On September 18th, Gallery Hijinks opened “Highly Contagious,” featuring works from Chris Blackstock, Sebastian Wahl, Robert Minervini, Langdon Graves, Jen Mann, Andrea Wan, Catherine Ryan and Peter Gronquist. The space offered an interesting array of various themes presented on media that ranged from multi-layer resin collages (Wahl), to installations including beer bottles gathered from friends’ apartments and bits and pieces from Tenderloin street corners (Blackstock.) We spoke to some of the artists featured in the show to find out more about their work and how the show came together.
Chris Blackstock, a San Francisco-based artist and co-founder of the Emerging Artists Collective, described his window installation as the “three denizens of the TL cooking the ultimate crack.” The inspiration from the “colorful,”to say the least, neighborhood of San Francisco reflects in the titles of the three pieces that make up the window installation, referencing notorious street corners. Blackstock said his inspiration for the piece comes from specific San Franciscan anomalies and the rich history of the greater Bay Area. His use of pyrite, or fool’s gold, references the gold rush and the false hopes that came with it, which Chris says still reverberates in the spirit of the city.
Rob Minervini presents a cross section of urban sprawl and the classicism of 19th century landscape painting. His environments are heavily drawn from the atmosphere of California, though he states that none are dedicated to specific locations. His paintings are a manifestation of imaginary places that merge the natural with the man-made and recall the look and feel of California in the 40’s and 50’s as the suburban sprawl began creeping from the deserts into metropolitan centers.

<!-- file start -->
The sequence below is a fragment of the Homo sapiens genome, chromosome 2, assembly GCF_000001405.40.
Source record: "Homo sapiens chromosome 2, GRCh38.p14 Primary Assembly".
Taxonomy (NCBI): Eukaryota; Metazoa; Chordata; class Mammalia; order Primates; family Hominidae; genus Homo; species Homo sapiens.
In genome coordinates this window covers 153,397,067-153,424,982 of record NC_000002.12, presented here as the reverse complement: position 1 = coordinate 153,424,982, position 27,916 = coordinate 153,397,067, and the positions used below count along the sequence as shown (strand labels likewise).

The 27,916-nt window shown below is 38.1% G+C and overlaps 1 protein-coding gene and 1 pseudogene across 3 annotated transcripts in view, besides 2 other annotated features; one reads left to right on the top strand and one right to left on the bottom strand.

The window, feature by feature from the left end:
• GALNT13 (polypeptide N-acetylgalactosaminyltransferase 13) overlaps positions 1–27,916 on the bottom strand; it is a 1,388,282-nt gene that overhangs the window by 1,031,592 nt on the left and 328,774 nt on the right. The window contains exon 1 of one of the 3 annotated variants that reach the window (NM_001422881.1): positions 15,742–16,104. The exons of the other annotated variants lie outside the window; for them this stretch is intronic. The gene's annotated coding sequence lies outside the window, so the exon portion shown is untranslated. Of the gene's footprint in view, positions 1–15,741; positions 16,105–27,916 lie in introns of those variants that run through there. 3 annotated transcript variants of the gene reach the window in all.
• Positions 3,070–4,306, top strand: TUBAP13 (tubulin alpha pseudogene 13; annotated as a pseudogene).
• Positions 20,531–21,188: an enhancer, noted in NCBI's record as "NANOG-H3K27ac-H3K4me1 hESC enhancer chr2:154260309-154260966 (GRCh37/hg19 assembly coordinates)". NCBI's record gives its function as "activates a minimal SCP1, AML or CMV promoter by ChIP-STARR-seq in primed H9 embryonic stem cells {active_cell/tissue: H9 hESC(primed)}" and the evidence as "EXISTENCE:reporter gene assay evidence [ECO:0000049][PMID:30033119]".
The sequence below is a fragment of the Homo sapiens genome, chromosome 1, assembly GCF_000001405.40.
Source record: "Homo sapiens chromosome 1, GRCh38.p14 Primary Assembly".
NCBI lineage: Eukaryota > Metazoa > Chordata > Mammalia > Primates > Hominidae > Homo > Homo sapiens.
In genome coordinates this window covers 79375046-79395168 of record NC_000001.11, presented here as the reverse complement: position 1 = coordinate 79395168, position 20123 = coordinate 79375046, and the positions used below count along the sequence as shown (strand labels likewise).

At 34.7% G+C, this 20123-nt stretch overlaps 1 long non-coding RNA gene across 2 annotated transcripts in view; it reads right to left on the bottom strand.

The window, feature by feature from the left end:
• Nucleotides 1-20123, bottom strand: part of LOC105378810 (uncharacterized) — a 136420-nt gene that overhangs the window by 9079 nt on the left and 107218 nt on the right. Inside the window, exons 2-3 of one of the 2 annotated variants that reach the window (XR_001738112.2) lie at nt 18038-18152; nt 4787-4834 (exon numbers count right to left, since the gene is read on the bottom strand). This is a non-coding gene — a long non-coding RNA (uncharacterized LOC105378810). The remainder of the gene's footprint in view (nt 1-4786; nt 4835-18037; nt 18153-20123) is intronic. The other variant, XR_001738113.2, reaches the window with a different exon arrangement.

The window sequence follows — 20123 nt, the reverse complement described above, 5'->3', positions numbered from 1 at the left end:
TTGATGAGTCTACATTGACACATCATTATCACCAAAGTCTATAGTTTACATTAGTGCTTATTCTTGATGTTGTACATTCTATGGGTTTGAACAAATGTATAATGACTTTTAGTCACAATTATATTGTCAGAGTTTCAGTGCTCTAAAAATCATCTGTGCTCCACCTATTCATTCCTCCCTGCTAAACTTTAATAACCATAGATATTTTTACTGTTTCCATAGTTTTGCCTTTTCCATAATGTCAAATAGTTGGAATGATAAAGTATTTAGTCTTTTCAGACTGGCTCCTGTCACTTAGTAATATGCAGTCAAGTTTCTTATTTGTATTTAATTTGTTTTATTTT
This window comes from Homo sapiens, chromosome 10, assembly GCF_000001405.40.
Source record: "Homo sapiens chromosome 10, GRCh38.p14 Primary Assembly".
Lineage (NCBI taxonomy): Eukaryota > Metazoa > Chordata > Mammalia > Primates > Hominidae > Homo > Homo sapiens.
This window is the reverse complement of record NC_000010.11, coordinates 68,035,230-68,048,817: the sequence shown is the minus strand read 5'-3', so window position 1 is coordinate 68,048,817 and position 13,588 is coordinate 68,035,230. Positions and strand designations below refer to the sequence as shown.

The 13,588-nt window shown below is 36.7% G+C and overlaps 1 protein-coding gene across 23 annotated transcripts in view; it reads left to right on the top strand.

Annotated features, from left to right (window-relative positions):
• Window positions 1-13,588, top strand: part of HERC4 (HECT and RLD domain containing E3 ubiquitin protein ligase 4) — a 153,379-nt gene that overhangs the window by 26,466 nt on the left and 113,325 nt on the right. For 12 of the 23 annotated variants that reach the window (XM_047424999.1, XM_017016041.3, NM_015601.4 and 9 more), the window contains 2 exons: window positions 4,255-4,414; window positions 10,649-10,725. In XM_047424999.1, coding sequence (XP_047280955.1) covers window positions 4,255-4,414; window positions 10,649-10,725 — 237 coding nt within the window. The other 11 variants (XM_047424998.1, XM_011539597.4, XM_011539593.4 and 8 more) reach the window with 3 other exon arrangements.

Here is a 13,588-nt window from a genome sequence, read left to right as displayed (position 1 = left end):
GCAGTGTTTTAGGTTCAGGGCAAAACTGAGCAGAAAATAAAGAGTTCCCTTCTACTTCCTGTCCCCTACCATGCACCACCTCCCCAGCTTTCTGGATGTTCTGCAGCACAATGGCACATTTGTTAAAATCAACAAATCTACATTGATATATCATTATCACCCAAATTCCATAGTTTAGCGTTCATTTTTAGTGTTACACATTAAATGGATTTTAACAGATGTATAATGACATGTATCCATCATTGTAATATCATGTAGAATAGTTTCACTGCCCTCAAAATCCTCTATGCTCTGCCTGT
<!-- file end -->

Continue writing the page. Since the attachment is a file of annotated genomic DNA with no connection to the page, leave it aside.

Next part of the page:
Sebastian Wahl’s collages are like a visual cake; bits and pieces stuck between layers upon layers of resin to create a multi-dimensional plane with psychedelic connotations. Wahl’s concern with psychogeometry, symmetry and asymmetry translates into a
visual time capsule, as the parts that make up the work are trapped between the resin and serve as vessels of communication for the piece at large. Although Wahl normally works on a larger scale and recently completed a mural with the same technique, which coincidentally has been evolving for the last five years, he chose to scale down his pieces
for the show as the gallery is focusing on smaller, more affordable works in its initial stages of inception into the San Francisco art scene.
The show will be open to the public until October 6th. For hours contact firstname.lastname@example.org and make sure to check out Mark Warren Jacques’ first solo exhibit “I’m Here Now” opening October 16th.
By Roman Koval
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